A technical advantage of the present disclosure is the structure of the disclosed packaging system, which provides a solution that can be localized to the weakest points of the foam frame. As such, it is not necessary to have an insert throughout the entire foam frame. Instead, the insert is placed in only those locations that are known, whether through testing or otherwise, to be the most susceptible to puncture by the shipped unit. Another technical advantage of the present invention is a packaging system that prevents damage to the shipped unit without increasing the cost or shipping weight of the package. Because the insert is placed in the area or areas that are the most susceptible to puncture, the cost and weight of the packaging system is not significantly increased. Other technical advantages will be apparent to those of ordinary skill in the art in view of the following specification, claims, and drawings.
A more complete understanding of the present embodiments and advantages thereof may be acquired by referring to the following description taken in conjunction with the accompanying drawings, in which like reference numbers indicate like features, and wherein:
The present disclosure concerns a foam frame for the packaging of computer systems, including server computer systems, and other products. Shown generally at 10 in
Shown generally in
In the event that the shipped unit is dropped such that the shipped unit or an external component of the shipped unit contacts insert 24, insert 24 will flex and will disperse the force upon insert 24 across the surface of insert 24 and across the foam that is behind insert 24. The ability of insert 24 to deform and spread the impact of the unit across insert 24 and the foam behind insert 24 decelerates the shipped unit and prevents a hard stop of the shipped unit against a hard surface. Insert 24 is sufficiently pliable that contact between the unit and insert 24 does not harm the unit or the surrounding foam. Insert 24 may, for example, be made of corrugated cardboard or a deformable plastic.
More than one slit 22 and accompanying insert 24 can be used in a single foam frame 10.
It should be recognized that the technique described herein may be used with foam frame of any size and shape, and the use of the technique described herein is not dependent on the presence of a foam frame having a certain size or configuration. Although the present disclosure has been described in detail, it should be understood that various changes, substitutions, and alterations can be made hereto without departing from the spirit and the scope of the invention as defined by the appended claims.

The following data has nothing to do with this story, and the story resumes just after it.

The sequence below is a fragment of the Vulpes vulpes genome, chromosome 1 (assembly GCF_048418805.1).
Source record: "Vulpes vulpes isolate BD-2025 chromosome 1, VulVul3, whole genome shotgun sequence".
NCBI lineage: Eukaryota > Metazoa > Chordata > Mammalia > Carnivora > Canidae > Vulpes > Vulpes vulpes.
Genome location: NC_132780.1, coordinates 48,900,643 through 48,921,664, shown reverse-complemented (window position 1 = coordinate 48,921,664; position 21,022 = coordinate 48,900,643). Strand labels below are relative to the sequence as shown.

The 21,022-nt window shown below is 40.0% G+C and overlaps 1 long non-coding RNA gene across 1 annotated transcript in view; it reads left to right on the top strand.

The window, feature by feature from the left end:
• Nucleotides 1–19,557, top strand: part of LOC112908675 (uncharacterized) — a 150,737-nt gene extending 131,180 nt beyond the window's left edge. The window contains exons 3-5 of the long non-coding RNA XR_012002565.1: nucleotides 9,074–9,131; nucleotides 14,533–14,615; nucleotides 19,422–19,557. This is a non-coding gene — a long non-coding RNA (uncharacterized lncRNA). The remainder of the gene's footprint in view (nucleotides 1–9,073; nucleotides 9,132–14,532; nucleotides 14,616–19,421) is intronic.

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|Citing Patent||Filing date||Publication date||Applicant||Title|
|US7963020||Aug 28, 2007||Jun 21, 2011||Sealed Air Corporation (Us)||Apparatus and method for manufacturing foam parts|
|US8208218 *||Sep 6, 2007||Jun 26, 2012||Panasonic Corporation||Buffer member, impact absorbing device of hard disk drive, and mobile information apparatus using it|
|US20050241979 *||Jul 8, 2005||Nov 3, 2005||Dell Products L.P.||Reinforced packaging system|
|U.S. Classification||206/523, 206/320|
|International Classification||B65D85/68, B65D81/113|
|Cooperative Classification||B65D2585/6837, Y10T428/24314, B65D81/113|
|May 13, 2003||AS||Assignment|
|Jan 12, 2009||FPAY||Fee payment|
Year of fee payment: 4
|Jan 14, 2013||FPAY||Fee payment|
Year of fee payment: 8
|Jan 2, 2014||AS||Assignment|
Owner name: BANK OF AMERICA, N.A., AS COLLATERAL AGENT, NORTH
Free format text: PATENT SECURITY AGREEMENT (TERM LOAN);ASSIGNORS:DELL INC.;APPASSURE SOFTWARE, INC.;ASAP SOFTWARE EXPRESS, INC.;AND OTHERS;REEL/FRAME:031899/0261
Effective date: 20131029
Owner name: BANK OF NEW YORK MELLON TRUST COMPANY, N.A., AS FI
Free format text: PATENT SECURITY AGREEMENT (NOTES);ASSIGNORS:APPASSURE SOFTWARE, INC.;ASAP SOFTWARE EXPRESS, INC.;BOOMI, INC.;AND OTHERS;REEL/FRAME:031897/0348
Effective date: 20131029
Owner name: BANK OF AMERICA, N.A., AS ADMINISTRATIVE AGENT, TE
Free format text: PATENT SECURITY AGREEMENT (ABL);ASSIGNORS:DELL INC.;APPASSURE SOFTWARE, INC.;ASAP SOFTWARE EXPRESS,INC.;AND OTHERS;REEL/FRAME:031898/0001
Effective date: 20131029